My 2012–the year I wrote a book on death and life–began and ended with the funeral of someone I cared about. I found myself at a funeral home three days into the year and three days from its end.
Some people are comfortable pondering life’s eventual end and the possibilities surrounding it. Others banish the thought and bury it deeper than, well, I guess I should avoid the analogy of burying it as deep as someone who’s died since they’re trying not to think about that.
My friend Leanne (check out her website Ironic Mom) sent me this TED talk video a while back by a woman named Candy Chang.
When Candy lost a close friend a few years ago she began thinking about death a lot as most of us do when confronted by its vile stinger from time to time. A sense of gratitude and clarity came over her, but Candy struggled to maintain that perspective on a daily basis. She says:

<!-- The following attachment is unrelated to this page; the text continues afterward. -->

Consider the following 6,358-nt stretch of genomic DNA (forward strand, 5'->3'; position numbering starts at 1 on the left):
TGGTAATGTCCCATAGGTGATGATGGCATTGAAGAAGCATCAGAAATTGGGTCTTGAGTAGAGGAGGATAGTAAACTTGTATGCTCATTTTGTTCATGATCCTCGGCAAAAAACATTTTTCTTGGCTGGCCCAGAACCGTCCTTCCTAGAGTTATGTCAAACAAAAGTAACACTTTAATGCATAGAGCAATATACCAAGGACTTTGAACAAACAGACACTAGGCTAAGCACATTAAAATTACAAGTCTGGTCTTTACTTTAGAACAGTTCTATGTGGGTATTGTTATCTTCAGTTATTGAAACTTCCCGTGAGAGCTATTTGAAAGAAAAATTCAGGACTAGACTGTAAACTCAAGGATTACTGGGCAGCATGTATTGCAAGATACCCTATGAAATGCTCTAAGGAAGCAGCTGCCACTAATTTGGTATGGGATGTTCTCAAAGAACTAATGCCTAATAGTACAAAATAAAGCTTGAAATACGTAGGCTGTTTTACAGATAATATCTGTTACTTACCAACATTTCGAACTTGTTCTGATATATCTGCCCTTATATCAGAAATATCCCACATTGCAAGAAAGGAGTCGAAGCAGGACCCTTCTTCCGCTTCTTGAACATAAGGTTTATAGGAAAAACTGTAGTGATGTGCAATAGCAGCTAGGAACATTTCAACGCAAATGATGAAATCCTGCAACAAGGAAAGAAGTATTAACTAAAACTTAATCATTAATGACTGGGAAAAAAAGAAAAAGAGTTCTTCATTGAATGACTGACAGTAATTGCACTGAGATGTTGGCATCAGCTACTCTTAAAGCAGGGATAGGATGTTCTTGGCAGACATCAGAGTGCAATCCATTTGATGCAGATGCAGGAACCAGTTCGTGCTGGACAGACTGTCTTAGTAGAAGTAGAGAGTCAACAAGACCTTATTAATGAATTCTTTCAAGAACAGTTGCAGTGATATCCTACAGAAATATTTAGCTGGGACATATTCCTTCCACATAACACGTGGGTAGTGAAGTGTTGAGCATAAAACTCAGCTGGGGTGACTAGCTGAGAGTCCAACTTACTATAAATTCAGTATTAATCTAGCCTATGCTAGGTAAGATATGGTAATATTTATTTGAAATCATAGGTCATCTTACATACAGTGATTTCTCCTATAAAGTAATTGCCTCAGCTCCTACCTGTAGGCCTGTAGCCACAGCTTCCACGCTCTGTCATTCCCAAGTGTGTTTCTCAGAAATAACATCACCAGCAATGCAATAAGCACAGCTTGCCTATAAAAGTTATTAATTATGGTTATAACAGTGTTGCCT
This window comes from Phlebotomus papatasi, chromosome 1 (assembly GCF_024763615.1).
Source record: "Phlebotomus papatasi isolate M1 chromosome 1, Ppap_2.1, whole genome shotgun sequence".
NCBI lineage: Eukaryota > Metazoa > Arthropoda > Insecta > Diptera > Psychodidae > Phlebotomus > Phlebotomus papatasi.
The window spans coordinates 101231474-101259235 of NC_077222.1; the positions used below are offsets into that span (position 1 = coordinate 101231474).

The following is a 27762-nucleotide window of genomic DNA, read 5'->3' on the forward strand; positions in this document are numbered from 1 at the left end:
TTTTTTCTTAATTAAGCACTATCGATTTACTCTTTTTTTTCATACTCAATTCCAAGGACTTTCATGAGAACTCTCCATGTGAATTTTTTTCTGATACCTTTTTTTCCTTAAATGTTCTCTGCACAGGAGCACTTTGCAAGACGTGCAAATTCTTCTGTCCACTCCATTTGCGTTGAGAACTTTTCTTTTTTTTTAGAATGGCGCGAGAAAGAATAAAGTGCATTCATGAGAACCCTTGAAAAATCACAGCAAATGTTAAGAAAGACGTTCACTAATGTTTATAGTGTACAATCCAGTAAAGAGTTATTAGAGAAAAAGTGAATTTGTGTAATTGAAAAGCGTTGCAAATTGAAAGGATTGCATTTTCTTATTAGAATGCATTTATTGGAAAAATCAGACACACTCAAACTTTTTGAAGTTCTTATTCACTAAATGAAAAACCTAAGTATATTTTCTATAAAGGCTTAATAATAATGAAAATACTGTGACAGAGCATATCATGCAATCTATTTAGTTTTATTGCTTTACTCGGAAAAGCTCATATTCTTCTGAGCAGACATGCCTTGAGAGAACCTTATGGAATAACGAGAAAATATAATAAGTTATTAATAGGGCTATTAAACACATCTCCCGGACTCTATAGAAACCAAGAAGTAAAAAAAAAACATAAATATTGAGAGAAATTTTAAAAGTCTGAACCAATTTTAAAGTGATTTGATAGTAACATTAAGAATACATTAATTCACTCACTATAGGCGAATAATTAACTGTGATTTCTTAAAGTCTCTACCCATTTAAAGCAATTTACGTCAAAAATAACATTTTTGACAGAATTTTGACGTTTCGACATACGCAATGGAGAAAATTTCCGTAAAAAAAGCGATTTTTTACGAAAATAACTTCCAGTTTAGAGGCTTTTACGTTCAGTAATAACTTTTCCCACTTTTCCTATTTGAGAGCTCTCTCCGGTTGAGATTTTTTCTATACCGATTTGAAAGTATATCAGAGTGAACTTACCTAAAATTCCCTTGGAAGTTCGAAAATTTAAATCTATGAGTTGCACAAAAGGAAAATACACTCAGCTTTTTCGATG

“In our age of increasing distractions, it’s more important than ever to find ways to maintain perspective and remember that life is brief and tender. Death is often something that we’re discouraged to talk about or even think about, but I realize that preparing for death is one of the most empowering things you can do. Thinking about death clarifies your life.”
Here is her short talk, worth taking the time to watch.
Candy’s efforts have inspired a number of these thought-provoking boards around the world. Here’s just one example of a board from the United Kingdom.
Check out the Before I Die website for more examples and info on this unique project.
How would you fill in the chalkboard?
Before I die I want to _______________________